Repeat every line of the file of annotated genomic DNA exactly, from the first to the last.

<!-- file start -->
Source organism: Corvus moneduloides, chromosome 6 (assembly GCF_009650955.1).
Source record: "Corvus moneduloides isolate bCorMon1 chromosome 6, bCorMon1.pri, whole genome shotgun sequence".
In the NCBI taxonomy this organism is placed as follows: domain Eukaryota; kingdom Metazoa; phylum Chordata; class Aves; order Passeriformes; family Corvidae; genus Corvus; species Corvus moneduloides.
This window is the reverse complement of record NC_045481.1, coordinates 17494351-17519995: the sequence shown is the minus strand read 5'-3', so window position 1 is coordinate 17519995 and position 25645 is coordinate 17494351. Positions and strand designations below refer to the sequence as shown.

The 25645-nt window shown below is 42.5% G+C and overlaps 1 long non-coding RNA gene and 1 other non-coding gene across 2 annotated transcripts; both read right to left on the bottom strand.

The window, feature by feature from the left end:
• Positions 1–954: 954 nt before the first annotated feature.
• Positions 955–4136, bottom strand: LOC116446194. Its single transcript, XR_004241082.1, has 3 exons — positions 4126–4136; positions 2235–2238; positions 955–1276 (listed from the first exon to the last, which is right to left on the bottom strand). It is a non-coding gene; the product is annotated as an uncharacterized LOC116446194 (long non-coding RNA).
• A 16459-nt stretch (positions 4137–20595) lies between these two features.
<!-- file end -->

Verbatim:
Source organism: Corvus moneduloides, chromosome 6 (assembly GCF_009650955.1).
Source record: "Corvus moneduloides isolate bCorMon1 chromosome 6, bCorMon1.pri, whole genome shotgun sequence".
In the NCBI taxonomy this organism is placed as follows: domain Eukaryota; kingdom Metazoa; phylum Chordata; class Aves; order Passeriformes; family Corvidae; genus Corvus; species Corvus moneduloides.
This window is the reverse complement of record NC_045481.1, coordinates 17494351-17519995: the sequence shown is the minus strand read 5'-3', so window position 1 is coordinate 17519995 and position 25645 is coordinate 17494351. Positions and strand designations below refer to the sequence as shown.

The 25645-nt window shown below is 42.5% G+C and overlaps 1 long non-coding RNA gene and 1 other non-coding gene across 2 annotated transcripts; both read right to left on the bottom strand.

The window, feature by feature from the left end:
• Positions 1–954: 954 nt before the first annotated feature.
• Positions 955–4136, bottom strand: LOC116446194. Its single transcript, XR_004241082.1, has 3 exons — positions 4126–4136; positions 2235–2238; positions 955–1276 (listed from the first exon to the last, which is right to left on the bottom strand). It is a non-coding gene; the product is annotated as an uncharacterized LOC116446194 (long non-coding RNA).
• A 16459-nt stretch (positions 4137–20595) lies between these two features.